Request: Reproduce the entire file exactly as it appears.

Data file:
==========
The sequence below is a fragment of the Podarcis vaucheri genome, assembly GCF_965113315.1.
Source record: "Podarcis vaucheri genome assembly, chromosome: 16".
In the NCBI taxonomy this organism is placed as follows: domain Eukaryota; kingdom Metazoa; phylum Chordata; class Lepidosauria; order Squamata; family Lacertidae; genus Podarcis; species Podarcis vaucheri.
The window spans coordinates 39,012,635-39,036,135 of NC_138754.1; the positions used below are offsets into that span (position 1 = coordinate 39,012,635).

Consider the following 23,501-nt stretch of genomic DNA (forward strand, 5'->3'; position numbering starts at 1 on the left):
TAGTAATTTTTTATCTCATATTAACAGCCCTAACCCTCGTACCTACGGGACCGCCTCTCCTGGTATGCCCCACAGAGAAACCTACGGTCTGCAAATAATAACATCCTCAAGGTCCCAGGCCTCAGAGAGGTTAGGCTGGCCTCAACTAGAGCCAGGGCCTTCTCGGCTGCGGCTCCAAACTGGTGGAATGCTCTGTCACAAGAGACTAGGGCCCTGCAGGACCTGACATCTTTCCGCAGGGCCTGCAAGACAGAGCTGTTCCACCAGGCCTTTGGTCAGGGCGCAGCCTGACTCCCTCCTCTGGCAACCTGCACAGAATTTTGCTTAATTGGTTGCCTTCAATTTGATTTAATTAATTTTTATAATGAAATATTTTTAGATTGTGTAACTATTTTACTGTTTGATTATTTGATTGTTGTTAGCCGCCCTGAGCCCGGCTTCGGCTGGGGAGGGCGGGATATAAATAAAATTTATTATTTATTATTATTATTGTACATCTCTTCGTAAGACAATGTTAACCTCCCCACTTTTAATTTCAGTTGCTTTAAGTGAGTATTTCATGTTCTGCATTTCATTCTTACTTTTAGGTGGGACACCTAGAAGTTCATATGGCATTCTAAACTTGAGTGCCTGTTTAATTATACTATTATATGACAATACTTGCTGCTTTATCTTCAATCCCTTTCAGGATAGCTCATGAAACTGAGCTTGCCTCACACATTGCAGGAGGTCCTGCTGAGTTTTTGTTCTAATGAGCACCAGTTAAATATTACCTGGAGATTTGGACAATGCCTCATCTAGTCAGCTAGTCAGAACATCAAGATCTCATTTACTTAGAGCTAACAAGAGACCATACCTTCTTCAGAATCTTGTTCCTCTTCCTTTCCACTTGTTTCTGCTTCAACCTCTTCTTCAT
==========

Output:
The sequence below is a fragment of the Podarcis vaucheri genome, assembly GCF_965113315.1.
Source record: "Podarcis vaucheri genome assembly, chromosome: 16".
In the NCBI taxonomy this organism is placed as follows: domain Eukaryota; kingdom Metazoa; phylum Chordata; class Lepidosauria; order Squamata; family Lacertidae; genus Podarcis; species Podarcis vaucheri.
The window spans coordinates 39,012,635-39,036,135 of NC_138754.1; the positions used below are offsets into that span (position 1 = coordinate 39,012,635).

Consider the following 23,501-nt stretch of genomic DNA (forward strand, 5'->3'; position numbering starts at 1 on the left):
TAGTAATTTTTTATCTCATATTAACAGCCCTAACCCTCGTACCTACGGGACCGCCTCTCCTGGTATGCCCCACAGAGAAACCTACGGTCTGCAAATAATAACATCCTCAAGGTCCCAGGCCTCAGAGAGGTTAGGCTGGCCTCAACTAGAGCCAGGGCCTTCTCGGCTGCGGCTCCAAACTGGTGGAATGCTCTGTCACAAGAGACTAGGGCCCTGCAGGACCTGACATCTTTCCGCAGGGCCTGCAAGACAGAGCTGTTCCACCAGGCCTTTGGTCAGGGCGCAGCCTGACTCCCTCCTCTGGCAACCTGCACAGAATTTTGCTTAATTGGTTGCCTTCAATTTGATTTAATTAATTTTTATAATGAAATATTTTTAGATTGTGTAACTATTTTACTGTTTGATTATTTGATTGTTGTTAGCCGCCCTGAGCCCGGCTTCGGCTGGGGAGGGCGGGATATAAATAAAATTTATTATTTATTATTATTATTGTACATCTCTTCGTAAGACAATGTTAACCTCCCCACTTTTAATTTCAGTTGCTTTAAGTGAGTATTTCATGTTCTGCATTTCATTCTTACTTTTAGGTGGGACACCTAGAAGTTCATATGGCATTCTAAACTTGAGTGCCTGTTTAATTATACTATTATATGACAATACTTGCTGCTTTATCTTCAATCCCTTTCAGGATAGCTCATGAAACTGAGCTTGCCTCACACATTGCAGGAGGTCCTGCTGAGTTTTTGTTCTAATGAGCACCAGTTAAATATTACCTGGAGATTTGGACAATGCCTCATCTAGTCAGCTAGTCAGAACATCAAGATCTCATTTACTTAGAGCTAACAAGAGACCATACCTTCTTCAGAATCTTGTTCCTCTTCCTTTCCACTTGTTTCTGCTTCAACCTCTTCTTCAT